The sidereal period of a planet is the period in which the planet orbits once around the Sun, as seen from the Sun and measured relative to the stars. In other words: the period after which, as seen from the Sun, the planet returns to the same star in the sky.

A synodical period is, in general, a period after which some phenomenon repeats itself that depends on the motion of more than one thing. The synodical period of a planet is (if no second moving thing is mentioned) the period after which the phenomenons of the planet relative to the Sun (such as opposition, conjunction, or greatest elongation) repeat themselves, as seen from Earth.

## 1. Synodical periods seen from Earth

Given the sidereal period $$P_\text{sid}$$ of a planet, measured in sidereal years, you can calculate the synodical period $$P_\text{syn}$$, also measured in sidereal years, as follows:

$$P_\text{syn} = \frac{1}{\left| \frac{1}{P_\text{sid}} - 1 \right|} = \frac{P_\text{sid}}{|P_\text{sid} - 1|}$$

Here is the formula for calculating the sidereal period of a superior planet from its synodical period:

$$P_\text{sid} = \frac{1}{\frac{1}{P_\text{syn}} - 1} = \frac{P_\text{syn}}{P_\text{syn} - 1}$$

and here is the formula for an inferior planet:

$$P_\text{sid} = \frac{1}{\frac{1}{P_\text{syn}} + 1} = \frac{P_\text{syn}}{P_\text{syn} + 1}$$

It was assumed here that the planet orbits around the Sun in the same direction as the Earth does; otherwise, the minus sign in equations 1 and 2 should be replaced with a plus sign, and the plus sign in equation 3 with a minus sign.

Here is a list with some values for the distance from the Sun (in AU), the sidereal and corresponding synodical periods (in sidereal years and in days), and the name of the planet for which those values hold (if such a planet exists):

Table 1: Synodical Periods Versus Distance

Distance Sidereal Synodical Planet
AU years days years days
0.39 0.24 88 0.32 116 Mercury
0.48 0.33 122 0.50 182
0.63 0.50 182 1.00 365
0.71 0.60 219 1.50 548
0.72 0.62 225 1.60 584 Venus
0.76 0.67 244 2.00 730
0.83 0.75 274 3.00 1096
1.00 1.00 365 Earth
1.31 1.50 548 3.00 1096
1.52 1.88 687 2.14 780 Mars
1.59 2.00 730 2.00 730
2.08 3.00 1096 1.50 548
5.20 11.87 4335 1.09 399 Jupiter
9.54 29.5 1.04 378 Saturn
19.22 84.3 1.012 370 Uranus
30.11 165.2 1.006 367 Neptune
30 1.006 367 Pluto

For Pluto, the shortest distance to the Sun is listed, which that planet is close to right now. For the other planets, the semimajor axis is listed.

Only objects whose orbit around the Sun has a semimajor axis of less than 0.63 AU have a synodical period of less than a year. Only objects whose semimajor axis lies between 0.83 and 1.31 AU have a synodical period of at least three years. The closer the orbit of an object is to that of Earth (as far as the semimajor axis is concerned), the longer the synodical period of that object is. For very distant objects, the synodical period is just a bit greater than one year.

### 1.1. Synodical periods between all planets

You can also calculate synodical periods for phenomenons relative to the Sun as seen from a planet other than the Earth. If the sidereal period of the first planet is $$P_\text{sid1}$$ and of the second planet $$P_\text{sid2}$$ (both measured in the same units, for example days or years), then the synodical period $$P_\text{syn}$$ (measured in the same units again) of the first planet as seen from the second planet is equal to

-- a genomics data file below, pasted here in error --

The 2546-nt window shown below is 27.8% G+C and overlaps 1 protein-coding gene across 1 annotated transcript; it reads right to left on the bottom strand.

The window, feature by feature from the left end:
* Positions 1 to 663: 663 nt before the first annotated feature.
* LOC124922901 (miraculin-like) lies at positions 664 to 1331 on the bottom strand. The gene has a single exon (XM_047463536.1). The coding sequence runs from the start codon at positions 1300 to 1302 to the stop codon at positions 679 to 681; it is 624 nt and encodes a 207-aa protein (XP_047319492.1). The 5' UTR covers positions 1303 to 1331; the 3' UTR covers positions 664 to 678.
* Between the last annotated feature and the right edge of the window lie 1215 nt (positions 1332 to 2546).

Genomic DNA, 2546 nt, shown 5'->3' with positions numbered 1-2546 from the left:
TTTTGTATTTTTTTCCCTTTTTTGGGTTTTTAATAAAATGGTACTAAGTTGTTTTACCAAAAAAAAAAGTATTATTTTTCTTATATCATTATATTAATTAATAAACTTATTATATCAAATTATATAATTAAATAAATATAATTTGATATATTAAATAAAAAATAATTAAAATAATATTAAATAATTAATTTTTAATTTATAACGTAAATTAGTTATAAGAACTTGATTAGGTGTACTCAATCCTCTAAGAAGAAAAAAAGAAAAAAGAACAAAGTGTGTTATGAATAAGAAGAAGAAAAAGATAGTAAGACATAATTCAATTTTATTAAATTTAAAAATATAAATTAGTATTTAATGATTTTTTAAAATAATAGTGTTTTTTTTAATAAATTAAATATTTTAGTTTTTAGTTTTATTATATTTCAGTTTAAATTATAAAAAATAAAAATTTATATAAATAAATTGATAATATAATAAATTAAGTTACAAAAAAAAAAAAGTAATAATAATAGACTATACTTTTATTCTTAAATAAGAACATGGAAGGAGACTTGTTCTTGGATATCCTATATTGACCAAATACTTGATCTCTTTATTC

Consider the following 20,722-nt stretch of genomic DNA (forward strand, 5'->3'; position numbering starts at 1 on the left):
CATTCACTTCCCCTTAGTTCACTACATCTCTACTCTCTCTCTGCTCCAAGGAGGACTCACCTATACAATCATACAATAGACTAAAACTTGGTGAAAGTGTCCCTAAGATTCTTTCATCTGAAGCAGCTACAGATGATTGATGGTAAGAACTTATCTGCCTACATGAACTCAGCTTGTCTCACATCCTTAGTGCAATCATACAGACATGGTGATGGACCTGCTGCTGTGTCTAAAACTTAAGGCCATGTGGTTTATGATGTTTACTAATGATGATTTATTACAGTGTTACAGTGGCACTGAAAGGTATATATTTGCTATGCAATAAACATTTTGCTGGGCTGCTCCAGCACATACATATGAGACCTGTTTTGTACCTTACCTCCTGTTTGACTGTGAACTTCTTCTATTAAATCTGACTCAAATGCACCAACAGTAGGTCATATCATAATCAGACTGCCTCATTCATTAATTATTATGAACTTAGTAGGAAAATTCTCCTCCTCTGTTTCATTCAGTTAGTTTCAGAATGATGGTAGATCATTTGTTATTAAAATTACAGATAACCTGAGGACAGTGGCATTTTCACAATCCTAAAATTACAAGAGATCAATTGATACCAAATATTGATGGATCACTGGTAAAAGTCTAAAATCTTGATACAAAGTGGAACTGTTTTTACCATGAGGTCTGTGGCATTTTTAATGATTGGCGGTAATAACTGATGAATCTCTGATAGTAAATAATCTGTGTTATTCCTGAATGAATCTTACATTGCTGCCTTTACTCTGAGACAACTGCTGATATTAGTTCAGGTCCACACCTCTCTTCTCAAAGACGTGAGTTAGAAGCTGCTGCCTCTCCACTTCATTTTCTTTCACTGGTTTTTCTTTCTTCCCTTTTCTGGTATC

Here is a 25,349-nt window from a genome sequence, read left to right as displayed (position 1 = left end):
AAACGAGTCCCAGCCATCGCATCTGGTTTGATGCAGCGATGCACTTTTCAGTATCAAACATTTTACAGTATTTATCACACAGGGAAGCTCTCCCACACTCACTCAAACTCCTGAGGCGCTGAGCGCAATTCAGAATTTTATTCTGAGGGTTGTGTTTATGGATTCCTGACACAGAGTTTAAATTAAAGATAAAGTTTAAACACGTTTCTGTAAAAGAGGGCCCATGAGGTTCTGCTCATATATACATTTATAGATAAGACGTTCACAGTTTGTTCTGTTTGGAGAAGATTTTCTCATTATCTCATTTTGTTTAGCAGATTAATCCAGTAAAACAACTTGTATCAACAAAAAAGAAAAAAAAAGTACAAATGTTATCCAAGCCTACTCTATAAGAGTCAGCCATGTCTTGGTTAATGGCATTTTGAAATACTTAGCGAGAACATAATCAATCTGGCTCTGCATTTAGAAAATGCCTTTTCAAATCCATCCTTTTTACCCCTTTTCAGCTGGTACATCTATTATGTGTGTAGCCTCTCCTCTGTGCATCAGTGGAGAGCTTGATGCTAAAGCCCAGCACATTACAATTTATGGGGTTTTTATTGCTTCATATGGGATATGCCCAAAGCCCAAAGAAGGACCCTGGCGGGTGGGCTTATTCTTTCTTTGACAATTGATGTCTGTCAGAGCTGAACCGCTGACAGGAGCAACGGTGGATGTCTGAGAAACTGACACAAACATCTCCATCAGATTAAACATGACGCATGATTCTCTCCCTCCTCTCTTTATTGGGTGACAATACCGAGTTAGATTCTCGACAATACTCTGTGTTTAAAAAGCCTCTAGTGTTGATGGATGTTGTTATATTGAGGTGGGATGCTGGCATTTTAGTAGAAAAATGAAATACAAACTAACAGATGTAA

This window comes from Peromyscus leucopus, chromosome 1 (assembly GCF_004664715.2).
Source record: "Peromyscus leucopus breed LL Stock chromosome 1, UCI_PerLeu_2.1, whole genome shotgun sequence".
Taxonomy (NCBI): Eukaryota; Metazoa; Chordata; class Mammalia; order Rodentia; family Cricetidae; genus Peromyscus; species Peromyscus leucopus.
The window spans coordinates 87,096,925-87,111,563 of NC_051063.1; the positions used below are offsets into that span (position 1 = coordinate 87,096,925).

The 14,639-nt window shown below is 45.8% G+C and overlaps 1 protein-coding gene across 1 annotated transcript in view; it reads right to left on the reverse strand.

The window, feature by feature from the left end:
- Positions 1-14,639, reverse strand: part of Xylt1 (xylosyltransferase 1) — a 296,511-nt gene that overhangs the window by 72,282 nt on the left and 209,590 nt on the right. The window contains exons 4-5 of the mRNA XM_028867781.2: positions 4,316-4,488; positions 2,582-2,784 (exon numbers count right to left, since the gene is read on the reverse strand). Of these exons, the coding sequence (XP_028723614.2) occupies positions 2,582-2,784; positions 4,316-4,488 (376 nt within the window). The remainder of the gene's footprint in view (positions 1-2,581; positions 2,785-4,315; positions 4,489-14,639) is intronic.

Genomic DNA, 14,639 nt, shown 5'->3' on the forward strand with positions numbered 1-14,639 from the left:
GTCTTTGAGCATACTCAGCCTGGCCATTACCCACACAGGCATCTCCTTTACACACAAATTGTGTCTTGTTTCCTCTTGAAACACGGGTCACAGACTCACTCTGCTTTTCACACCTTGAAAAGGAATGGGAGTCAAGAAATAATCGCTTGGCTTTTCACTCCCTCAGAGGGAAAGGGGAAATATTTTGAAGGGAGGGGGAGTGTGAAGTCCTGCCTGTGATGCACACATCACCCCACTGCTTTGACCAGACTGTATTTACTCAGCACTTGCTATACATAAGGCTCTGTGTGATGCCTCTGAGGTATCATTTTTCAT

$$P_\text{syn} = \frac{1}{\left| \frac{1}{P_\text{sid1}} - \frac{1}{P_\text{sid2}} \right|}$$

Synodical periods are symmetrical with regards to the two moving planets: The synodical period of Mars as seen from Earth is 781 days, so the synodical period of Earth as seen from Mars is also 781 days.

Here is a table that shows the average mutual synodical periods of all planet pairs, in days if there is no decimal point in the number, and otherwise in years:

Table 2: Synodical Periods Between All Planets (I)

Me Ve Ea Ma Ju Sa Ur Ne Pl
Mercury 145 116 101 90 89 88 88 88
Venus 145 584 334 237 229 226 226 225
Earth 116 584 780 399 378 370 367 367
Mars 101 334 780 816 734 703 695 692
Jupiter 90 237 399 816 19.8 13.8 12.8 12.5
Saturn 89 229 378 734 19.8 45.5 36.0 33.5
Uranus 88 226 370 703 13.8 45.5 171.9 127.8
Neptune 88 226 367 695 12.8 36.0 171.9 498.2
Pluto 88 225 367 692 12.5 33.5 127.8 498.2

Here is a table that shows the synodical periods from small to large:

Table 3: Synodical Periods Between All Planets (II)

P1 P2 Syn
|
P1 P2 Syn
me pl 88.09 d
|
ea ju 399 d
me ne 88.13 d
|
ea ve 584 d
me ur 88.3 d
|
ma pl 692 d
me sa 88.7 d
|
ma ne 695 d
me ju 90 d
|
ma ur 703 d
me ma 101 d
|
ma sa 734 d
me ea 116 d
|
ma ea 780 d
me ve 145 d
|
ma ju 816 d
ve pl 225.2 d
|
ju pl 12.5 y
ve ne 225.5 d
|
ju ne 12.8 y
ve ur 226.3 d
|
ju ur 13.8 y
ve sa 229 d
|
ju sa 19.8 y
ve ju 237 d
|
sa pl 33.5 y
ve ma 334 d
|
sa ne 36.0 y
ea pl 366.7 d
|
sa ur 45.5 y
ea ne 367.5 d
|
ur pl 128 y
ea ur 370 d
|
ur ne 172 y
ea sa 378 d
|
ne pl 498 y

The mutual synodical periods of pairs of planets that do not include the Earth are still interesting for observations made from the Earth, because the period after which phenomenons involving two planets (such as their conjunction in the Earth's sky) repeat themselves is on average equal to their mutual synodical period. For example, Jupiter and Saturn are close together in the Earth's sky on average once every 19.8 years.

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Last updated: 2016-02-07